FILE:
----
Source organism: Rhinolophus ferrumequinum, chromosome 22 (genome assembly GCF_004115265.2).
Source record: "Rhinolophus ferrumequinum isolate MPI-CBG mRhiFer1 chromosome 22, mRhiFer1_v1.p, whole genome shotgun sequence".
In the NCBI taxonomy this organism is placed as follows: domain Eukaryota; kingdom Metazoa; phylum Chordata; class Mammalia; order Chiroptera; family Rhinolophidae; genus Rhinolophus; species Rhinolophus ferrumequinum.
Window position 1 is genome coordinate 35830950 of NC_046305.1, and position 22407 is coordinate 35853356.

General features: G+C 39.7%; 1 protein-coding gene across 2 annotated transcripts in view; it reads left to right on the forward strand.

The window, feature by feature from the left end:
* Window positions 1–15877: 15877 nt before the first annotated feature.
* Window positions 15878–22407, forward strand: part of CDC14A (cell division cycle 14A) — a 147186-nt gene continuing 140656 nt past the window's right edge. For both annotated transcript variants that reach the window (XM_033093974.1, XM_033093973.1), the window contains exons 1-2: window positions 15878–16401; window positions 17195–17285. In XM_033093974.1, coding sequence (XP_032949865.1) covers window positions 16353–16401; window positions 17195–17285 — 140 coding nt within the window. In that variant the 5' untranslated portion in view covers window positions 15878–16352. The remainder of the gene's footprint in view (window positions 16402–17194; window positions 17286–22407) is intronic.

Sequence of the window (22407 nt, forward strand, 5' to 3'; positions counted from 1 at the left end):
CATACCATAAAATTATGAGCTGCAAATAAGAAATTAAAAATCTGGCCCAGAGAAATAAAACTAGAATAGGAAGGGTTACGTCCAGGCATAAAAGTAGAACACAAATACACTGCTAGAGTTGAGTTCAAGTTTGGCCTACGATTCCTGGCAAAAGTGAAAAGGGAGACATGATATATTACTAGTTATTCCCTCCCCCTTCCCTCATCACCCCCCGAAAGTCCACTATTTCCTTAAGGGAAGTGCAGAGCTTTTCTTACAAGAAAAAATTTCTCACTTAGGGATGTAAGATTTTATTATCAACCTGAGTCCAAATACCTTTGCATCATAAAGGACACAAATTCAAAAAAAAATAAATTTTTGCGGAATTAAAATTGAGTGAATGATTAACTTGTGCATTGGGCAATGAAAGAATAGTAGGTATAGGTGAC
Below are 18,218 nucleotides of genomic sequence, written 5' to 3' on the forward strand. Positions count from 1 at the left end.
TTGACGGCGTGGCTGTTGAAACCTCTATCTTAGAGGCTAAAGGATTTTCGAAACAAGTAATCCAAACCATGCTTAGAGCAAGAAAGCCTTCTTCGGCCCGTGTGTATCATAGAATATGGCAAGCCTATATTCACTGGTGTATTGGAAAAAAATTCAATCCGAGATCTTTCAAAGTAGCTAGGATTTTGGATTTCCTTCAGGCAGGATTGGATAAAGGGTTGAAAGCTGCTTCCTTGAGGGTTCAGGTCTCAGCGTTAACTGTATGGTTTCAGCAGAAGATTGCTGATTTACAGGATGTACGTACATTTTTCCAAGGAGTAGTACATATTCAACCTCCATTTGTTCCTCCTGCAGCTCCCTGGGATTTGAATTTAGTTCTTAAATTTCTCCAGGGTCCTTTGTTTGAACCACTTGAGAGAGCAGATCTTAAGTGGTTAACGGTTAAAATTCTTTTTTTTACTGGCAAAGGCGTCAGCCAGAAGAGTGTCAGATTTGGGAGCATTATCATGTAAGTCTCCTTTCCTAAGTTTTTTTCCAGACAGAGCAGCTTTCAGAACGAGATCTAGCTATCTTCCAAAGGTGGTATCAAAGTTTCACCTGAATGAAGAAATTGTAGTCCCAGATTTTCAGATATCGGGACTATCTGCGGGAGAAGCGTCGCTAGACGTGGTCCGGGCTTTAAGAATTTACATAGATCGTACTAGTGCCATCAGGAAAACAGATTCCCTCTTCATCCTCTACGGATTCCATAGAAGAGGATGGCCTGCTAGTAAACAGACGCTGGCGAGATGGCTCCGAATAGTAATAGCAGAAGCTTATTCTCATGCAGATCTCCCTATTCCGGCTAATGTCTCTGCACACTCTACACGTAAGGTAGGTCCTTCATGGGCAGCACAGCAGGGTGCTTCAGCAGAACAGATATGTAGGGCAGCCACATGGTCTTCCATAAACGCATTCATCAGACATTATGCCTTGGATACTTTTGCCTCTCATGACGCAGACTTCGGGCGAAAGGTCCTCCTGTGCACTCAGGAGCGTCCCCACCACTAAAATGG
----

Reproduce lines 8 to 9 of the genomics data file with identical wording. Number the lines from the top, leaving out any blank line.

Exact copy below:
* Window positions 15878–22407, forward strand: part of CDC14A (cell division cycle 14A) — a 147186-nt gene continuing 140656 nt past the window's right edge. For both annotated transcript variants that reach the window (XM_033093974.1, XM_033093973.1), the window contains exons 1-2: window positions 15878–16401; window positions 17195–17285. In XM_033093974.1, coding sequence (XP_032949865.1) covers window positions 16353–16401; window positions 17195–17285 — 140 coding nt within the window. In that variant the 5' untranslated portion in view covers window positions 15878–16352. The remainder of the gene's footprint in view (window positions 16402–17194; window positions 17286–22407) is intronic.

Sequence of the window (22407 nt, forward strand, 5' to 3'; positions counted from 1 at the left end):